The Dietary Change Every Household Should Make Today

Not everyone can feed cats a biologically appropriate diet. However, there is one easy change every household should make that will benefit the health of cats. Not feeding dry food or even limiting its use can spare cats the misery of kidney and urinary system diseases. Switching to wet food is key.

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"Diet is the brick and mortar of health" - Dr Lisa Pierson, DVM.

Without any doubt, a species appropriate diet for cats is the best we can do. It is the only way to take full control of what cats eat. However, not every household can provide a fresh raw meat diet.

So, what can we do? There is one change every household should make that is impactful and health sparing.

...switch from dry to wet

Just this one, simple change can significantly protect the cat's urinary system from the urethra, all the way to the kidneys.

Notably, wet foods are far from perfect. But, cats on wet food at least have a better chance of being spared the agony of kidney or urinary system disease.

Dr Lisa Pierson (DVM) says that she would much rather see a cat on any canned food than on even the most premium, or expensive dry food 1.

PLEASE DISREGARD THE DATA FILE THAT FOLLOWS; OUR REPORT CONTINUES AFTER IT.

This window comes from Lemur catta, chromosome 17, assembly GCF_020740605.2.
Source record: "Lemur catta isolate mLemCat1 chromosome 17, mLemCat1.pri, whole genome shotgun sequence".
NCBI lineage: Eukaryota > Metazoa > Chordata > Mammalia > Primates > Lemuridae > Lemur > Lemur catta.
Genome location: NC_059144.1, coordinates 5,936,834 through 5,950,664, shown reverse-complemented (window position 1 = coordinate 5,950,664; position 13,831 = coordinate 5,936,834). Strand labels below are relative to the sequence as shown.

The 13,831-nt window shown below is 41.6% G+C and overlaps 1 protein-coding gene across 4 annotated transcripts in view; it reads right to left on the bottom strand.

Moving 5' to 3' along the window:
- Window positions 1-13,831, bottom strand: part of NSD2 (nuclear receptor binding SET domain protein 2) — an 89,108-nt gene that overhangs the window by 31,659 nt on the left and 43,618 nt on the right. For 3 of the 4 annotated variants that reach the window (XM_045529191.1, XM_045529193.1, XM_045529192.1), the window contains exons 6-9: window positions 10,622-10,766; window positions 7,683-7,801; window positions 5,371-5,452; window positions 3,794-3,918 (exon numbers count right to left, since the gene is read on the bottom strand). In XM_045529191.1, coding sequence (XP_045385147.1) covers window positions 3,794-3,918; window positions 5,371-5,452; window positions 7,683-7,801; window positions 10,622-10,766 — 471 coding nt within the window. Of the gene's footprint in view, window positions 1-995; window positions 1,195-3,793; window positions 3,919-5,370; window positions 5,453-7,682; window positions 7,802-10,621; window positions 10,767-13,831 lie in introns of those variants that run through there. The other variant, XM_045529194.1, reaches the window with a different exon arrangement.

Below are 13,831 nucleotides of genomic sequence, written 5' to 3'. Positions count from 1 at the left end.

...think of your cat

Dr Pierson expresses how jaded she feels from seeing cats needlessly suffer because cat carers are not willing to give up the convenience of dry food.

All dry food – even the most expensive, top notch, organic brands – have the same problem in common: They are depleted of moisture 1. So, switching to a premium quality dry food will accomplish nothing.

Cats will still be every bit as dehydrated and at risk for urinary system and renal disease.

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...water, water, water

If readers take only one word away from this entire discussion, let it be water. Cats have evolved in arid climates where there is little drinking water.

They subsequently adapted to extract moisture from their food. As much as 75% of the cat's moisture requirement is obtained from the fluids in prey tissues 2.

It is this unique function that makes a cat so prone to kidney disease and disease of the urinary system.

...why is water so important?

Two thirds of the cat’s weight is made up of water and it is central to every chemical process within the feline body 3.

In addition to protecting the kidneys and urinary system, water hydrates the tissues so that disease causing toxins can be flushed from the body effectively.

...the price cats pay for being dehydrated

Sadly, renal disease is one of the leading causes of death in cats 3. Dr Lisa Pierson agrees that she treats diseases of the urinary system in her practice on a daily basis.